A parse error occurs when code that contains a syntax error is executed. Syntax errors needn’t be large, nor complicated, as the following example demonstrates.

$test= "test"

The code will throw "PHP Parse error: syntax error, unexpected end of file because it is missing a semicolon at the end of the statement. The example below will execute successfully.

$test= "test";

2. E_WARNING: Invalid Argument Supplied for foreach()

Introduced in PHP 4, the PHP foreach construct provides an easy way to iterate over arrays and iterable objects, such as those that implement the \Traversableinterface. Try to use it on a variable with a different data type or an uninitialized variable. It will issue an error, such as in the example below.

$y_exceptions = null;
foreach($y_exceptions as $thisException) {

}

The above code throws a warning with the message "Invalid argument supplied for foreach()”, because $y_exceptions is not an array nor does it implement ArrayAccess, \Traversable, or any of the other iterable interfaces.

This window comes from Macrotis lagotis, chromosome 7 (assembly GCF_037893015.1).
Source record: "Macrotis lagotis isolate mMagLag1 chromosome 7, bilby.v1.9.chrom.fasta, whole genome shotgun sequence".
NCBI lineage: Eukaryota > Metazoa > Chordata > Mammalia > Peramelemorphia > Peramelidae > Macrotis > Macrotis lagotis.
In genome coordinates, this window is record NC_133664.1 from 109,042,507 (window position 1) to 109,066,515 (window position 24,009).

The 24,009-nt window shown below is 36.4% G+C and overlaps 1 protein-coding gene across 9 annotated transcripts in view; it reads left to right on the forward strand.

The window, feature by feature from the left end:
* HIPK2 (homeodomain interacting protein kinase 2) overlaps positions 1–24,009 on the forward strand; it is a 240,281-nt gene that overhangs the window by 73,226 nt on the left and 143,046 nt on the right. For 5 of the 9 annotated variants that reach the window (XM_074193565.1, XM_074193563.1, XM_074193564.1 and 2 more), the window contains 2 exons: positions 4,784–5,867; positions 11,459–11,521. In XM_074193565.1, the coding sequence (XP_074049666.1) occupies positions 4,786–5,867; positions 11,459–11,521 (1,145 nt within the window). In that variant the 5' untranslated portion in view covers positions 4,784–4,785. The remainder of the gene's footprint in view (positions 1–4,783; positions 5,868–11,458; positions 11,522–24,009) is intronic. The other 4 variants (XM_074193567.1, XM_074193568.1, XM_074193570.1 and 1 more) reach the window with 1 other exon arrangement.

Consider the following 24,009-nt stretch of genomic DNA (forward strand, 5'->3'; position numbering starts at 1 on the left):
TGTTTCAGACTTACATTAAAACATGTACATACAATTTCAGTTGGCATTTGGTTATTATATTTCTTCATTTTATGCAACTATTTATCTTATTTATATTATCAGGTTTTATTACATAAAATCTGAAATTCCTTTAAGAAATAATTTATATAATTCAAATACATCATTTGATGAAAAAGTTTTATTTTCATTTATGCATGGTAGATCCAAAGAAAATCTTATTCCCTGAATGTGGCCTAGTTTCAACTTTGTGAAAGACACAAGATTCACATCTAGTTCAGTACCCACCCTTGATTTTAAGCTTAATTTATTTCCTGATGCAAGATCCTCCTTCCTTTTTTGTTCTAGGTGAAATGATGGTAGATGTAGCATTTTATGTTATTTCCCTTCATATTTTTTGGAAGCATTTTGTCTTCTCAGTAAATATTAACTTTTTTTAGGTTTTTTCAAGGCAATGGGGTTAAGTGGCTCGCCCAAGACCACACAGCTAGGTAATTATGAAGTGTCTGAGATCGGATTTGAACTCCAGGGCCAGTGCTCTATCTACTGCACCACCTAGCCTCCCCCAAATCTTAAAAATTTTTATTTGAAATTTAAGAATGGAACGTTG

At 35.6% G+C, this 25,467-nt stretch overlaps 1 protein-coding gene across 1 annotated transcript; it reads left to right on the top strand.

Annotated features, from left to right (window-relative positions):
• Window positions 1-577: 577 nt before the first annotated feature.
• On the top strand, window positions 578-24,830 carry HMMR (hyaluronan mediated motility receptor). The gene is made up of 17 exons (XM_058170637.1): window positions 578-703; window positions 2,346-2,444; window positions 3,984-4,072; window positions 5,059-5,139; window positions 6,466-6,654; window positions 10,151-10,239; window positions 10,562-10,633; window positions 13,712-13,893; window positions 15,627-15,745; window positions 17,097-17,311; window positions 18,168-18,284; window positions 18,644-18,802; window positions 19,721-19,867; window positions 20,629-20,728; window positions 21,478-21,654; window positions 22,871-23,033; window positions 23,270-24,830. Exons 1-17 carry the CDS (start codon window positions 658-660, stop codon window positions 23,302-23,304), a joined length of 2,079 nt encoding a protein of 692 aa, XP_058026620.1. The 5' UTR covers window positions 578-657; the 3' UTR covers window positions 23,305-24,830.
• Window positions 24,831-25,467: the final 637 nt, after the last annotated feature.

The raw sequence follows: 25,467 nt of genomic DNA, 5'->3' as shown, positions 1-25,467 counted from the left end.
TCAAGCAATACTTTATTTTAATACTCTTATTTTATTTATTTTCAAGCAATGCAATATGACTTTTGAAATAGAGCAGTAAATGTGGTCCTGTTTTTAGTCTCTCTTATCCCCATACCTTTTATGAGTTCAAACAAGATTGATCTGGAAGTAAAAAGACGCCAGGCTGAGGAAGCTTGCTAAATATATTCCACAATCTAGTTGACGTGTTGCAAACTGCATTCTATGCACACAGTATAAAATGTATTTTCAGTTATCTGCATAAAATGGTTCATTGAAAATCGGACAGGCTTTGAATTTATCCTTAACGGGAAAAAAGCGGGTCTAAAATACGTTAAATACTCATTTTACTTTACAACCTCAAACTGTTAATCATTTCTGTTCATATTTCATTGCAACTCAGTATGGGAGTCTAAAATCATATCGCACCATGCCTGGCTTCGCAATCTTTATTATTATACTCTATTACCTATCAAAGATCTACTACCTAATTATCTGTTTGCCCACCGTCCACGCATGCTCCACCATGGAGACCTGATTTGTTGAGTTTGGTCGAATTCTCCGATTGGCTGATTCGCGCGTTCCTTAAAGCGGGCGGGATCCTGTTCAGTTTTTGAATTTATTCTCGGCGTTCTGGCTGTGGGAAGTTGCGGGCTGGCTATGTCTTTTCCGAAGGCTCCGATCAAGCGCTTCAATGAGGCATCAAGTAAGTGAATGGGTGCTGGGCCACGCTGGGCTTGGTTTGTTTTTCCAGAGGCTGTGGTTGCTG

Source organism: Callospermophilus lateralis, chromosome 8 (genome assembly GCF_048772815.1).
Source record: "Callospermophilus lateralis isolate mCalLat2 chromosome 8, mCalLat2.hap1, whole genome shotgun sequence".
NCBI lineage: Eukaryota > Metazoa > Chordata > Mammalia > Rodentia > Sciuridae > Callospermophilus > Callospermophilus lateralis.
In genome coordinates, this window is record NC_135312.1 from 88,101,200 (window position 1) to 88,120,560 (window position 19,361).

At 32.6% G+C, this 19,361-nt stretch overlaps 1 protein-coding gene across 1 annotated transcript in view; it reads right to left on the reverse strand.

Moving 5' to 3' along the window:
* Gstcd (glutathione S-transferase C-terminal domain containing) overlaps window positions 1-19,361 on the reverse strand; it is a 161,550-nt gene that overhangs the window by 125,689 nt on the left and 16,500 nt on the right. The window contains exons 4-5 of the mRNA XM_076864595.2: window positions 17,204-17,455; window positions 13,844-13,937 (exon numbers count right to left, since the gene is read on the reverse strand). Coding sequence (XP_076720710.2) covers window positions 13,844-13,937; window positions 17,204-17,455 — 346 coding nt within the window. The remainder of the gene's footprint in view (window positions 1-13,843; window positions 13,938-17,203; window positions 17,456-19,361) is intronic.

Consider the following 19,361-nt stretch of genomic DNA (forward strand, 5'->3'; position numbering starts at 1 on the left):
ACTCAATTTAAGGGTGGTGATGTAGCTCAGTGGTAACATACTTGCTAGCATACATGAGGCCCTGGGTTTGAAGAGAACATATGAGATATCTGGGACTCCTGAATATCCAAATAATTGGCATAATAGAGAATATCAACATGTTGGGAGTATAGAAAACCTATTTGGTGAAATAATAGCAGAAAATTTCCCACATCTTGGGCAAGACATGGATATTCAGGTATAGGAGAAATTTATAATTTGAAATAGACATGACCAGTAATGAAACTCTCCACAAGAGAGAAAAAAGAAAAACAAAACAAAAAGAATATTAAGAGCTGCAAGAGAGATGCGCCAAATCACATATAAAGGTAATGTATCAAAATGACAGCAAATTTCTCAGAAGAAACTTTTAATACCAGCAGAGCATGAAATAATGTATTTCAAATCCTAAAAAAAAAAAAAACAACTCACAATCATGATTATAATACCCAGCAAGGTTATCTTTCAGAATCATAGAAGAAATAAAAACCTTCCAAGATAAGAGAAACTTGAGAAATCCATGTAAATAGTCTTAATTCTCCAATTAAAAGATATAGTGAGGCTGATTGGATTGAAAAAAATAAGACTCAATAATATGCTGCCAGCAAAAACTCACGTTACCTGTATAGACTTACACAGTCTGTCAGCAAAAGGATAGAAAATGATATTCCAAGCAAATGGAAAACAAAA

3. QueryException: SQLSTATE[23000]: Integrity Constraint Violation

The exception occurs when our code attempts to perform a SQL operation which would violate an integrity constraint, based on the database schema. This error could be caused for a number of reasons, including attempting to insert a duplicate primary key value into the table, or not providing values for one or more required columns.

CREATE TABLE testtable(
    user_name varchar(255) NOT NULL  PRIMARY KEY,
    password varchar(255)
);

$user_name="test";
$data=array('user_name'=>$user_name);
DB::table('testtable')->insert($data);

$data=array('user_name'=>$user_name);
DB::table('testtable')->insert($data);

In the above example testtable has a column user_name with the primary key constraint. We are trying to insert duplicate value in the user_name column.

4. QueryException: SQLSTATE[42S22]: Column Not Found